I admit it. I wasn't prepared to love Charlottesville.
But I'm falling hard.
I think I knew I was a goner when I saw the farmer's market. And granted, the Saturday City Market near the Downtown Mall is just one of the options. But it was plenty.
On Saturday mornings from 7 till noon, the market takes over a big parking lot. Tents and booths stand cheek to cheek, interspersed with a banjo player or maybe a bagpiper or, if I'm lucky, a bluegrass band.
There is more than food. Handmade skirts with vibrant spin-me-around patterns. Pretty silver jewelry, beaded necklaces, pottery of all shapes and sizes. Flowers with bright red petals and orange feathery anthers peeking out. Plants happily potted, probably praying I don't take them home.
And then there is the food. What draws me out of bed every Saturday morning I've lived here. (OK, that can be counted on one hand — but still!)
Fresh eggs with a yolk as bright as a UVA T-shirt. Sausage made from pigs raised in a pasture just a drive away. Mounds of collard greens and other mysterious leafy things. Wise, weathered-looking garlic. Fingerling potatoes, itty-bitty and cute. Spheres of electric purple onions, though I suppose technically their name is red.
Rainbow rows upon pint cartons upon cardboard boxes of tomatoes. All kinds. Yellow, green, red, orange, pink. Little marble-sized ones to golf balls up to a bumpy fistful of a fruit. They come with fanciful names under a handwritten sign: "Heirloom," the buzz word.
Bell peppers for a fraction of what you pay in the grocery. $3 for one? Try $2 a pound for glistening red creations, just waiting to be popped in a pita or sliced for a salad.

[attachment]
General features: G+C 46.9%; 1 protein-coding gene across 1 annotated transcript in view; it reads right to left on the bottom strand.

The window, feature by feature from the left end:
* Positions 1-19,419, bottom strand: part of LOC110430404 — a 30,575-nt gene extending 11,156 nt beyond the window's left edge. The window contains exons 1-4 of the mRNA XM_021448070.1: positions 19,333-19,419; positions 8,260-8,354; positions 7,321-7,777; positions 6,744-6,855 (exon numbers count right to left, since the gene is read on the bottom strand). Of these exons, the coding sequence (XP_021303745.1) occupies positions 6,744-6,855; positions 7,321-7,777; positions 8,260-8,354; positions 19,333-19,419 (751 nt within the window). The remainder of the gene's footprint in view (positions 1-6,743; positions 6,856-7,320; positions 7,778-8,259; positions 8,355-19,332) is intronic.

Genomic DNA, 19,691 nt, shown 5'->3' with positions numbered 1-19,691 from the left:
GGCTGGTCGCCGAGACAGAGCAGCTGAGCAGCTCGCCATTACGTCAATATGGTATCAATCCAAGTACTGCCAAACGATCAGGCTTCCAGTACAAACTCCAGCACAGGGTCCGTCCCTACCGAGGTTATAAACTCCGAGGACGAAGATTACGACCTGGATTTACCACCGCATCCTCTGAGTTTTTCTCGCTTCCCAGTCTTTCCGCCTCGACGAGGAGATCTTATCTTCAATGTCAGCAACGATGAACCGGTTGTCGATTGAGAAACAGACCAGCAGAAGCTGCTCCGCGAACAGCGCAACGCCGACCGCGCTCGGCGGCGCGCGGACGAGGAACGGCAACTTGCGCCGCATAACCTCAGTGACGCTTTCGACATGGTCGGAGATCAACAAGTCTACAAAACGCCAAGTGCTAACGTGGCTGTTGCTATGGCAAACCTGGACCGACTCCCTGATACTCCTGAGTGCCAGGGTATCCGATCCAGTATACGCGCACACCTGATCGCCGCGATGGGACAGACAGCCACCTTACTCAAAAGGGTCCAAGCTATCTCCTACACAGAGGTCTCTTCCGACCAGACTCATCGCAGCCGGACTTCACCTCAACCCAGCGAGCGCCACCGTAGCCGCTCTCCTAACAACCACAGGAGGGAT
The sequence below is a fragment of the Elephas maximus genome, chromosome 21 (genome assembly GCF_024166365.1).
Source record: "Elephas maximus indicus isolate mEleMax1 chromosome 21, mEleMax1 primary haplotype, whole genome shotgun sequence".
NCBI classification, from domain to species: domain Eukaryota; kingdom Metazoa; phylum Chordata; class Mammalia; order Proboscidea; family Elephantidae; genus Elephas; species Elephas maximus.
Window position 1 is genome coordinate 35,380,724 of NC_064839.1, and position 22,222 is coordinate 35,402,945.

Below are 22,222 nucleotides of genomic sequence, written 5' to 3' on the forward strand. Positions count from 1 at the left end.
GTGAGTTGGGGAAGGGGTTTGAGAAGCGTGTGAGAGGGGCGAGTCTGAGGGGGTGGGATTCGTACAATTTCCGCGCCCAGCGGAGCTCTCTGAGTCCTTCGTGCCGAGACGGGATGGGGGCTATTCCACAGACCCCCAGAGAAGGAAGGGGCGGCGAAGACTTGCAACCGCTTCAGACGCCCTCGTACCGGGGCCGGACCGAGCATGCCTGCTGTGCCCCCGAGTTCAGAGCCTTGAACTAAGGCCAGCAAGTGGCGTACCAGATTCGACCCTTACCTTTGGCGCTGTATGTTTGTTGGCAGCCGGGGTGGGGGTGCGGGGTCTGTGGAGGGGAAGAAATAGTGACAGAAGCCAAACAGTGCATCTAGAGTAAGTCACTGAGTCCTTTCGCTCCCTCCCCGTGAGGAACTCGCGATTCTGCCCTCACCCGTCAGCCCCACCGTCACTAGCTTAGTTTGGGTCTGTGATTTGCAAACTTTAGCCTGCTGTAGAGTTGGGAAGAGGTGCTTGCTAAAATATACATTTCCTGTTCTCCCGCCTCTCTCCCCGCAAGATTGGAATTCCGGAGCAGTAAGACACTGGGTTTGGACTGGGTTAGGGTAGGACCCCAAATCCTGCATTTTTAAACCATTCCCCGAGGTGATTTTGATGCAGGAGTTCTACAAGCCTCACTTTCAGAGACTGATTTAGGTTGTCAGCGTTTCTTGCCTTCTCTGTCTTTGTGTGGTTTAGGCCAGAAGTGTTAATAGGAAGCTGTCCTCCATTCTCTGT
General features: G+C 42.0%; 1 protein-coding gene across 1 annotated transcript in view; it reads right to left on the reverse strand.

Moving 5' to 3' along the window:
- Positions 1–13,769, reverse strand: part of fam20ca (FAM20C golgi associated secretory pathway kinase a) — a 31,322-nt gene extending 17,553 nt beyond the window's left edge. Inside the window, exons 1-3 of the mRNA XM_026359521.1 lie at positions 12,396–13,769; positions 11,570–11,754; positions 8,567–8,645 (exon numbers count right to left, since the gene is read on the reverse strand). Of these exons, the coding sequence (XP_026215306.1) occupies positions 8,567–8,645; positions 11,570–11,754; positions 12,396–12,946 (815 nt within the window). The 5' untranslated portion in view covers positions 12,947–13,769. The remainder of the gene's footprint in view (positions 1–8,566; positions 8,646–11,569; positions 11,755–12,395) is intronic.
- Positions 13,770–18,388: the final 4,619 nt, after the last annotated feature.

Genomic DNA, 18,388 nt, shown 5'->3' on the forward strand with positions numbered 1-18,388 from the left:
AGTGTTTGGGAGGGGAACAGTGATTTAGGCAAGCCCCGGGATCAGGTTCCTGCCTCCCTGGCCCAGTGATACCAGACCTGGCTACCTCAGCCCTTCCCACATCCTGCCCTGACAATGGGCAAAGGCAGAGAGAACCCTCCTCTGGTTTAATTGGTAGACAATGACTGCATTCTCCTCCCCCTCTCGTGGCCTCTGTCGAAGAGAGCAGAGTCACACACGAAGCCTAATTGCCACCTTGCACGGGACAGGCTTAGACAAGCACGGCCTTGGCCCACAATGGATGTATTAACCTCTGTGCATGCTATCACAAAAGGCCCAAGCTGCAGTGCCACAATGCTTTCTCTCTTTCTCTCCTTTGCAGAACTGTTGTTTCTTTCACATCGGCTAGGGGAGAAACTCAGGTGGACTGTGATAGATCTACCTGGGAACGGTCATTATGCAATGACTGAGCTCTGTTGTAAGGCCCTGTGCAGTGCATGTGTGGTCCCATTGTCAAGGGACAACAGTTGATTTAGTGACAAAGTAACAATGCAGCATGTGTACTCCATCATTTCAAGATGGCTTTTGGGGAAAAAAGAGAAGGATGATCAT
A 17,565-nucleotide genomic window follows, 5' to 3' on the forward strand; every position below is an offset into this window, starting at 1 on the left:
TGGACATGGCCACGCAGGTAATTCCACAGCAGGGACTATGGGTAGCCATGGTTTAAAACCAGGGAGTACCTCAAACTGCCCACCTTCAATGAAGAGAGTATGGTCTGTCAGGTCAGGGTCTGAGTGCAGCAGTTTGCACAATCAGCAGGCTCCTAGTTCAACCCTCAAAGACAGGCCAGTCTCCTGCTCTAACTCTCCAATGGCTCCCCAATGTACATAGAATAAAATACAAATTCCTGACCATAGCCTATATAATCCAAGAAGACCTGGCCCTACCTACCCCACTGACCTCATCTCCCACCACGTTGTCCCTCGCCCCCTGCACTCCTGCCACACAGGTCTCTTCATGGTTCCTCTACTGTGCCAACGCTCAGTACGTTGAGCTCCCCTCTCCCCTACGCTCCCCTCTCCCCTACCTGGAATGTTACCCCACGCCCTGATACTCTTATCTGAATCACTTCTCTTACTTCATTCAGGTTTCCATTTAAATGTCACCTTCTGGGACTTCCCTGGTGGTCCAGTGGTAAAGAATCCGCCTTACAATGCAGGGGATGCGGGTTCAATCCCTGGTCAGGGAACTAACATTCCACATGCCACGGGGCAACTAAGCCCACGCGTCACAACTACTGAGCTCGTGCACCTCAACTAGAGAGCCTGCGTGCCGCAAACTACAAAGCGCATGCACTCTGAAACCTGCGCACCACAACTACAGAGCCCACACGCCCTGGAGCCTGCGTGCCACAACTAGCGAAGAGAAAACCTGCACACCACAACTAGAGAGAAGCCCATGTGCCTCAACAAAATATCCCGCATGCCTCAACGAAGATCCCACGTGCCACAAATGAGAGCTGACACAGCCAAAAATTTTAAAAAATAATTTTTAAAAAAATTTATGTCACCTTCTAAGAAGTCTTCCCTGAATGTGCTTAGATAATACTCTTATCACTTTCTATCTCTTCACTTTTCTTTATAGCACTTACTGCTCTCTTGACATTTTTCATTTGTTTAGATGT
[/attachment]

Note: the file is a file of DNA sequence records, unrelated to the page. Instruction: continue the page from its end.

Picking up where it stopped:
I wander, I look, I try to hold back and think it through, but I always end up with my bags and arms full, hobbling around like an accidental juggler, hoping my eggs don't crack or my peaches don't bruise.
Here's today's bounty:
A few favorites. A bouquet of flowers for $3. Fleeting happiness sits on my kitchen table.
A sugar baby! Yes, that's this melon's name. $1 a pound, so this babe came to $3.50. I can't wait to crack it open. Mmmm.
I try to only buy my eggs from local farmers. They taste so much better. They look so much better, so much brighter and orange, rather than a meek yellow.
The grapes here are concord grapes. I don't believe I've ever had them before. They burst in your mouth with a splash, as if Mother Nature snuck into Willy Wonka's candy factory. $2 a pound.
Beets are a recent acquaintance of mine. I was skeptical, but they prove to be yet another reminder of giving the unusual a chance. (Or as I've heard all week at school: "Embrace the weird!")
I had them roasted not so long ago, and I was astonished at how sweet and pleasant they are. I'm hoping we become friends.